Through the years, Karen Kesteloot has helped countless students get into the art or design program of their choice by improving their art portfolios. Her coaching services are aimed to prepare the portfolios of students for submission to the best colleges.
As of writing, she has a 100% acceptance rate – all of the students she has taught through PortPrep have gotten into an arts college!
If you want to make the most out of your application to an art or design program this coming school year, then you might want to get help from Karen with your art portfolio! Try out her FREE portfolio assessment – request for an initial review of your artworks at no cost to you.
Keep reading if you want to know how Karen teaches her students before signing up for a free assessment, !
The video below shows how she develops the still life drawing skills of students before they compile works to be included in their art portfolios. It is one of the many still life drawing lessons that is part of her Kesteloot Drawn to Success Tutorial Videos. The series will be available soon on Vimeo, so watch out for it!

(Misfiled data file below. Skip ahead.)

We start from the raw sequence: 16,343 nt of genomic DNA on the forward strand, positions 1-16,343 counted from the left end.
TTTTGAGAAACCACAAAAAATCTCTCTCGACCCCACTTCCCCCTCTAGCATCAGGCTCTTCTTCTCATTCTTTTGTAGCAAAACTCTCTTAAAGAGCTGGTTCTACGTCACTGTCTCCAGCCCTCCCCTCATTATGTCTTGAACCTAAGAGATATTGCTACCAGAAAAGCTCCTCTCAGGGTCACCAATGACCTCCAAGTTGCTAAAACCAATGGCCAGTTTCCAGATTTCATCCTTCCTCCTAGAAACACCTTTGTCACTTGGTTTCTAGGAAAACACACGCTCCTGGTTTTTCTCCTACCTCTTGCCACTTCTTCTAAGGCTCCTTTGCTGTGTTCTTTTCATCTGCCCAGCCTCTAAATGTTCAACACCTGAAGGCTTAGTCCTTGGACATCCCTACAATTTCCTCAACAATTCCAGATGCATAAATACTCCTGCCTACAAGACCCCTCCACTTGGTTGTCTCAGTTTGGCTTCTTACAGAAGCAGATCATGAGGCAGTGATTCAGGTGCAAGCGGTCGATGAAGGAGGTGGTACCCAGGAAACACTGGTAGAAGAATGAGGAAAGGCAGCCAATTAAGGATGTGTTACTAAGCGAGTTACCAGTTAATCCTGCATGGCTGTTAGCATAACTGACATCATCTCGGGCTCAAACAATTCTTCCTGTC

For now, this free tutorial video about still life drawing has been made public to give you an idea on the kind of attention to detail Karen has for art. Enjoy!
- Leave tick marks around the edges of your drawing. Measure the picture using your eye and pencil down marks that will serve as reference points in proportion to what you see on the photo. Connect the marks from opposite edges to form an x-y axis on the paper, also known as point end interval.
- Rough in some straight edges. Once you have formed the axes, use them to fill out the images from photo to paper. Draft the images by drawing basic lines and shapes – you don’t have to draw the curves for now.
- Be wary of spaces in between images. Refer to the spaces found in the vertical and horizontal coincidences to maintain the form and position of the objects in the photo.
- Reverse the image. Once you are through with drafting the lines and shapes, flip the paper and photo around so that you are facing the top part of your drawing. This will enable you to see details that you won’t normally see with the regular view.
You can view more instructional videos from Karen Kesteloot in her Youtube channel by clicking here.